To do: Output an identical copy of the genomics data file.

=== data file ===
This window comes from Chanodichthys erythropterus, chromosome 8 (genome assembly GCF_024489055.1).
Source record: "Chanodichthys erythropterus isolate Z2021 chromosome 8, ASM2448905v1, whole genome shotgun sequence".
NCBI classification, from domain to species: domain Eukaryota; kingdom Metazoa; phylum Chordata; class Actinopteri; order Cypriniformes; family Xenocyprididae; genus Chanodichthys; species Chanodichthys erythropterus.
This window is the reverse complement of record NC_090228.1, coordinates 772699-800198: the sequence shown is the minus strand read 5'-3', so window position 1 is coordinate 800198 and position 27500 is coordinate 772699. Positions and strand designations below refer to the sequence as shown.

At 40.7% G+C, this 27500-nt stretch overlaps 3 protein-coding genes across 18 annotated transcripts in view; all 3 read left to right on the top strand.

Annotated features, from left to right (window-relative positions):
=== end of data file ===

This window comes from Chanodichthys erythropterus, chromosome 8 (genome assembly GCF_024489055.1).
Source record: "Chanodichthys erythropterus isolate Z2021 chromosome 8, ASM2448905v1, whole genome shotgun sequence".
NCBI classification, from domain to species: domain Eukaryota; kingdom Metazoa; phylum Chordata; class Actinopteri; order Cypriniformes; family Xenocyprididae; genus Chanodichthys; species Chanodichthys erythropterus.
This window is the reverse complement of record NC_090228.1, coordinates 772699-800198: the sequence shown is the minus strand read 5'-3', so window position 1 is coordinate 800198 and position 27500 is coordinate 772699. Positions and strand designations below refer to the sequence as shown.

At 40.7% G+C, this 27500-nt stretch overlaps 3 protein-coding genes across 18 annotated transcripts in view; all 3 read left to right on the top strand.

Annotated features, from left to right (window-relative positions):